I want to unpack some concepts about fascia. This incredible network helps store energy and allows us to move more efficiently.
There is a connective tissue that envelops around the many layers of muscle, tendons, and even the bones are encased in the connective tissue (CT). All of this CT forms an extensive network, framework or as I like to imagine - "dynamic scaffolding". These layers of CT between, around, and inside the muscle are called fascia. Epimysium (fascia around the muscle), and the perimysium (inside the muscle). The two main functions of the fascia are separate and allow "gliding" between structures, and to connect and transfer force.
When I was at university in the mid 1990's I was taught that the fascia was like "gladwrap" and was simply a wrapping. I envisioned a flimsy material. It is described in the recent literature as a network that can resist and transfer forces. It is a very functional tissue with interconnecting throughout the ENTIRE BODY - from the plantar fascia (thick connective tissue) at the bottom of the foot, morphing into the achilles tendon, growing up into the gastroc, linking up with the hamstring, connecting with the ischial tuberosity, blending into ligaments that travel upwards to the thoracolumbar fascia linking the glut max with the powerful latissimus dorsi, continuing up enveloping the spinal stabilisers at either side of the spine, up to the neck over the scalp to the top of the brow! Our knowledge is still evolving of this very intricate system. Recent research has highlighted it's role in both overall health and movement support. Fascia has been shown to contain sensory organs suggesting it could detect and transmit information back to the CNS about body position and movement (Chaitow et al. 2012). The presence of myofibrils (contractile elements) gives the fascia the ability to dampen or redirect forces of tension by muscular pull by dampening, or redirecting the stress along different facial trains (Paoletti, 2002). Specific lines of fascia connect skeletal muscles creating continuous myofascial linkages throughout the body. Many of these have been described in Anatomy Trains (Myers, 2011), Myofascial slings (Lee, 2011), and Myofascial chains (Paoletti, 2002). These links are responsible for posture maintenance, and for smooth and efficient movement.
In Christopher McDougall's latest book "Natural Born Hero's" Chris talks about are true strength and functional potential is not about our muscle bulk but our "fascia" - the fibrous tissue that surrounds our muscle and bones. This full body network gives us elastic recoil. This elastic potential is the secret to runners covering incredible distances with mind-boggling speed. Bruce Lee's famous one- inch punch (check it out on Youtube) is thought to be due to his ability to harness the power of his fascia.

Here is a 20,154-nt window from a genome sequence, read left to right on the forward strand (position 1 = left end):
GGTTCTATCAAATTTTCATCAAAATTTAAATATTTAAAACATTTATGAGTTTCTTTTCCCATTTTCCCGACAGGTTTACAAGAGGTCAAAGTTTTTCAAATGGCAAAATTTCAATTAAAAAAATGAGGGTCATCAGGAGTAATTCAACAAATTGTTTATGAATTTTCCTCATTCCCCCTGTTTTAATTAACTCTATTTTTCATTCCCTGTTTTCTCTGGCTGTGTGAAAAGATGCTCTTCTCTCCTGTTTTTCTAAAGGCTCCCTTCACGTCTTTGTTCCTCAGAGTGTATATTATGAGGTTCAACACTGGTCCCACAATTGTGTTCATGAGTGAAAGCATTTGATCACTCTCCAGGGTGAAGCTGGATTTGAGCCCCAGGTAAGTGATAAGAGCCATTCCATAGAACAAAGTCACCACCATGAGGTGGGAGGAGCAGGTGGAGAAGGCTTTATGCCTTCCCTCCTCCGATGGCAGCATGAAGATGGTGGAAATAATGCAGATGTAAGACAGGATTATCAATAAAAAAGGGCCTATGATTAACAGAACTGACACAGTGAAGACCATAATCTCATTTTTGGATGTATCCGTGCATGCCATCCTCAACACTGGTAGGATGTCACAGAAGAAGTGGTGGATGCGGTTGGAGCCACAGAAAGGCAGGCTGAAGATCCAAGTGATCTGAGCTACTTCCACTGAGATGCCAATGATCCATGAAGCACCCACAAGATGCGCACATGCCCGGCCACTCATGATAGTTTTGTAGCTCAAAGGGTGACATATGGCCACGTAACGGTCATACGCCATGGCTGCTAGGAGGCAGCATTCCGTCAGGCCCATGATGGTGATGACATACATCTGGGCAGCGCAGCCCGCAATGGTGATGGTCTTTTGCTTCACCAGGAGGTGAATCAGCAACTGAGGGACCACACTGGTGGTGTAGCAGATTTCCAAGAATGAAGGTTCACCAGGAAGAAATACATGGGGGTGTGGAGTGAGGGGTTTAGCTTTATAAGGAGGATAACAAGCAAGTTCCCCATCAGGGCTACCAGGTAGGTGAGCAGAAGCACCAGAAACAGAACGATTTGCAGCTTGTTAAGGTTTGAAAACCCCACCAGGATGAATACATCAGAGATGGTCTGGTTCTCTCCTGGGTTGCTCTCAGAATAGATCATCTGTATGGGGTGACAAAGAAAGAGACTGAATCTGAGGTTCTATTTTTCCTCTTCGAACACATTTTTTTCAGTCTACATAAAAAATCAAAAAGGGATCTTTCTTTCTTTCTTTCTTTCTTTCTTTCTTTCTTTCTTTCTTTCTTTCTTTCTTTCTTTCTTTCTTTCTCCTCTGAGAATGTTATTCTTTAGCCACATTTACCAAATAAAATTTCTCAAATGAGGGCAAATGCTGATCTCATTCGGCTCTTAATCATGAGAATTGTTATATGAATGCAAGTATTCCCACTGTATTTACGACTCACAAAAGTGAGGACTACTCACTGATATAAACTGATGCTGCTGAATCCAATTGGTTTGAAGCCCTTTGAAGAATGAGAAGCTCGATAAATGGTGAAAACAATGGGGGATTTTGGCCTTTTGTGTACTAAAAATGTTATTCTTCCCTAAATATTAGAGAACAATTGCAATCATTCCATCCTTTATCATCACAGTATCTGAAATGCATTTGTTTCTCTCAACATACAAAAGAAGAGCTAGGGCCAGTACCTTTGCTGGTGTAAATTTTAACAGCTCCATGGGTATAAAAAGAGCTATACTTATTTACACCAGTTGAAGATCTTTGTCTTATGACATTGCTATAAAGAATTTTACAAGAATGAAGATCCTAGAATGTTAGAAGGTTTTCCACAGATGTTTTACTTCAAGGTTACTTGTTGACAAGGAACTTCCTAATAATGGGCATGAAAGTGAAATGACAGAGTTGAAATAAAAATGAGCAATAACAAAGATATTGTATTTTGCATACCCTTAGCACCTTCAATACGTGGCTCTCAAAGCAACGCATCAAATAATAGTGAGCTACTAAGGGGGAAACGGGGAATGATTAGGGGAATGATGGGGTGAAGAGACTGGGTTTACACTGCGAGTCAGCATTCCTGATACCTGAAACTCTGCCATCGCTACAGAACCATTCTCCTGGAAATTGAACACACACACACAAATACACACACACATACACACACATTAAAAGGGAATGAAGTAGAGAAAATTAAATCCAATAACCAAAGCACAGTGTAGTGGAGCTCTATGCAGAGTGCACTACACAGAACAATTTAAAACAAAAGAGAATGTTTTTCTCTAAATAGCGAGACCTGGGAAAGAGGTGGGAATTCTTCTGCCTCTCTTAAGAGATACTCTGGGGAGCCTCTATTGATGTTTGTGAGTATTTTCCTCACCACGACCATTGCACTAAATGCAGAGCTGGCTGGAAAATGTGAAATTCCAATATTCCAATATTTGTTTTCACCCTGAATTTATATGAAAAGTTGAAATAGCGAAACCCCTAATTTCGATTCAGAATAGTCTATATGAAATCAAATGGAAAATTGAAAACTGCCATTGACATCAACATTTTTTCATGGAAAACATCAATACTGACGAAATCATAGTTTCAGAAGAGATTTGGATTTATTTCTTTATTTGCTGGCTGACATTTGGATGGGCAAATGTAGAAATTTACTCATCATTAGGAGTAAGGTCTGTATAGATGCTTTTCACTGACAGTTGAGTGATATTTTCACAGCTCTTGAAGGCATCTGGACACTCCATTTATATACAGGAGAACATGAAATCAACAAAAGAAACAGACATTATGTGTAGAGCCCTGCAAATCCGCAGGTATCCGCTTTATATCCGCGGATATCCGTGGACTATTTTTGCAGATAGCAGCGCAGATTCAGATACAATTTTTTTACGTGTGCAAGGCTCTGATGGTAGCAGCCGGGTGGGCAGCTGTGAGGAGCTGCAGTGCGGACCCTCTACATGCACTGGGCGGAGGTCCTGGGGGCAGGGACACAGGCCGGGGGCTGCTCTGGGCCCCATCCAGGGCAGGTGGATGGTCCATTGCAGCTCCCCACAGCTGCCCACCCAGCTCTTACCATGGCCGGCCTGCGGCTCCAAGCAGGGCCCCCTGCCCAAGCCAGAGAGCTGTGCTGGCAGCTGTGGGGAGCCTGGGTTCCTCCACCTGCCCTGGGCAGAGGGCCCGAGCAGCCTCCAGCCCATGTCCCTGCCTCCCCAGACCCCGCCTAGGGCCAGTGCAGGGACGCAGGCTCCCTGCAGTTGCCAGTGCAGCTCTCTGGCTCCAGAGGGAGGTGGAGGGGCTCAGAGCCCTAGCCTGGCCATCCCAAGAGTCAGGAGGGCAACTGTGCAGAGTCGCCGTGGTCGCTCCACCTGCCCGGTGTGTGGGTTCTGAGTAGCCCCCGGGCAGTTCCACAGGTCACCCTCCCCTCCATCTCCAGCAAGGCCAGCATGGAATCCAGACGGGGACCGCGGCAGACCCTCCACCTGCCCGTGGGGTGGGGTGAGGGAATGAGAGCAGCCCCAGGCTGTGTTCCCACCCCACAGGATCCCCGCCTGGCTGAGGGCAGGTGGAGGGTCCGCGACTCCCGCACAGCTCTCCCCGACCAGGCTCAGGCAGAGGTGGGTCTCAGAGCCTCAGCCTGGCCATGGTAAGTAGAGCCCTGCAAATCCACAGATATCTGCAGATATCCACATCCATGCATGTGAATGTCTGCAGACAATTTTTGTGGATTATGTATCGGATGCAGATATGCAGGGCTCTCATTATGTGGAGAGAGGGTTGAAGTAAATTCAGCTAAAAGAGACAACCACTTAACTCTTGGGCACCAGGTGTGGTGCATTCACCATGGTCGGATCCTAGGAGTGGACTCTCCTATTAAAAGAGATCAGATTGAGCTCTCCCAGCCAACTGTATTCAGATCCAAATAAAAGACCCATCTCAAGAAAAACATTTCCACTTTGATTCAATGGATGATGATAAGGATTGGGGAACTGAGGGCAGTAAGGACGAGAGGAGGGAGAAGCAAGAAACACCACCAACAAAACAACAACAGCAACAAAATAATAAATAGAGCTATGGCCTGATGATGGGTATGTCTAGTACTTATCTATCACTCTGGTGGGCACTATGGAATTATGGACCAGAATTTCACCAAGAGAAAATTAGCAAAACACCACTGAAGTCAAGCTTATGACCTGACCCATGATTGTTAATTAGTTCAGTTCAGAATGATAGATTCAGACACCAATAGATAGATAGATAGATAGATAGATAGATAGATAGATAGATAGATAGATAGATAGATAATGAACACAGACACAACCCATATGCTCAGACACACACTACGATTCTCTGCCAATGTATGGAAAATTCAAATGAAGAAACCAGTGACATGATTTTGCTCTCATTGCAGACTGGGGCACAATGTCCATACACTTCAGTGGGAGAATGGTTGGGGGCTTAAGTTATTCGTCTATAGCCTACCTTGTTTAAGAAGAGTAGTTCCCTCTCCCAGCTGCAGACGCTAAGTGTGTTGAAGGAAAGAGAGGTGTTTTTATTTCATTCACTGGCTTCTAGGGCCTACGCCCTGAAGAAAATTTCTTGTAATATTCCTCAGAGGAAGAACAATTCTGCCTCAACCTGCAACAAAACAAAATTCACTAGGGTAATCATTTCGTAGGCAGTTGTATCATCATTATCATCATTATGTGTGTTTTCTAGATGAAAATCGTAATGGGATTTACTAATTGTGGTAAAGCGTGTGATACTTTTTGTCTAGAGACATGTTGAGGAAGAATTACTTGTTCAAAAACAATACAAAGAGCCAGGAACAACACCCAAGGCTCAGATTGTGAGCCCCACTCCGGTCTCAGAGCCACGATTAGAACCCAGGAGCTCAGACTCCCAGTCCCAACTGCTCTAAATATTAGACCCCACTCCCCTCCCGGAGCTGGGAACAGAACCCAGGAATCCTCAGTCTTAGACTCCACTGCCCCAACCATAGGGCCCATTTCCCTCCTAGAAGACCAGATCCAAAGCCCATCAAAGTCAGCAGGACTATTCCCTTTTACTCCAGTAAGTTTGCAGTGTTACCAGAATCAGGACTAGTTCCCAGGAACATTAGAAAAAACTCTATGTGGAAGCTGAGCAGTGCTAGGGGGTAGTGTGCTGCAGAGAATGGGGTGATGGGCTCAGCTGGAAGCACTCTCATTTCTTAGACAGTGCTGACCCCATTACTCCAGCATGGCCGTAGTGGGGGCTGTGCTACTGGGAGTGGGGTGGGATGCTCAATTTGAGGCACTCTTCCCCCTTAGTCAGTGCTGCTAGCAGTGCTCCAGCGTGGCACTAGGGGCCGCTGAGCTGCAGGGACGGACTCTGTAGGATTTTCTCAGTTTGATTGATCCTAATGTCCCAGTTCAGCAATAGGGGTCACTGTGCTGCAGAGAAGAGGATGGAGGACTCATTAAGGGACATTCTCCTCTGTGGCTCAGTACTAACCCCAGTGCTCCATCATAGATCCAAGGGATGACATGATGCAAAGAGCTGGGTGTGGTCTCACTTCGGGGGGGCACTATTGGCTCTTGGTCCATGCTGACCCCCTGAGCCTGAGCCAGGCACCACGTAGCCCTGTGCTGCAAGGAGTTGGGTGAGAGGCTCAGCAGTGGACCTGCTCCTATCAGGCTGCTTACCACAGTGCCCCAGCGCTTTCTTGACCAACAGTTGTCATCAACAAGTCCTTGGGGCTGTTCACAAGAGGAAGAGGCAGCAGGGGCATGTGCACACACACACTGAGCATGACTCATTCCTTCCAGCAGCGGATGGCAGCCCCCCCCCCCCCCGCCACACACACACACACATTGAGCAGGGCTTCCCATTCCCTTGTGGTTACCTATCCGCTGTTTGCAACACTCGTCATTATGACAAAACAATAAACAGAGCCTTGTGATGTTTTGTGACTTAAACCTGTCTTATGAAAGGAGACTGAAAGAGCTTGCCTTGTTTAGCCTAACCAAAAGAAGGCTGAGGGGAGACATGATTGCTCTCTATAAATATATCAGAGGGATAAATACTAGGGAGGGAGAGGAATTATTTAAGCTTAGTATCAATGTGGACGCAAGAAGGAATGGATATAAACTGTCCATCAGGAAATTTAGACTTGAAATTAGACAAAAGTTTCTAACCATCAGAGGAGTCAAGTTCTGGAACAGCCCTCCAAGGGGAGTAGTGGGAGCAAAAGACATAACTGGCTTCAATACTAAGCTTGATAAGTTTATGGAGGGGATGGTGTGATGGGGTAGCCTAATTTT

Connective tissue and fascia are slow to adapt to load. Injuries incorporating the fascia have much longer time frames for recovery compared to muscle. Muscle is elastic while the fascia is more plastic and fibrous resulting in longer healing times.
Proposed Mechanism of Low Back Pain (LBP)
Inflammation of the lumbar fascia leads to pain related protected movement patterns. This loss of normalised movement creates CT fibrosis (thickening of the fascial sheaths so the sliding mechanism is inhibited), so basically tissues that should move are become adhered and stuck leading to deeper levels of movement impairment. A great study by Jarvinen et al. (2002) showed that immobilisation in bedridden hospital patients induces multi- directional collagen arrangement (so it's not ordered) and "crimp" reduction. Crimp is the connective tissues ability to stretch a little and return back to its original shape. Training and loading the tissues helps with overall function. Research has demonstrated that the deep segmental muscles that make up the deep myofascial systems (trans abdominus, multifidi, pelvis floor, and diaphragm) function in a "feed forward manner" (Richardson et al., 2004) meaning they contract milliseconds before movement providing joint stabilisation. This feed forward system in the DMS creates a solid base platform to create efficiency within the entire kinetic chain. Injury, immobolisation, and pain decompensate the entire stability-movement system. A study by Langevin et al. (2011)* found on average there was 20% less movement in people with lower back pain compared to people with no back pain. The sliding capacity of the thoracolumbar fascia in women is higher than men. In my experience generally, men need to do more yoga, and women more core strength work. Unfortunately, this is often not the case. To improve force transmission from the upper body to the lower and help with elastic potential (imperative for energy efficiency in long distance running or any repetitive endurance task) Vleeming et al. Spine (1995), and Cusi et al European Spine Journal (2013) showed that torsional training that mimics function is important. Exercises must look at increasing "fascial stiffness" which is to do with pelvic stability - this then allows force to be transmitted effectively through the fascia.
"Motion is INDEED Lotion for the ENTIRE body."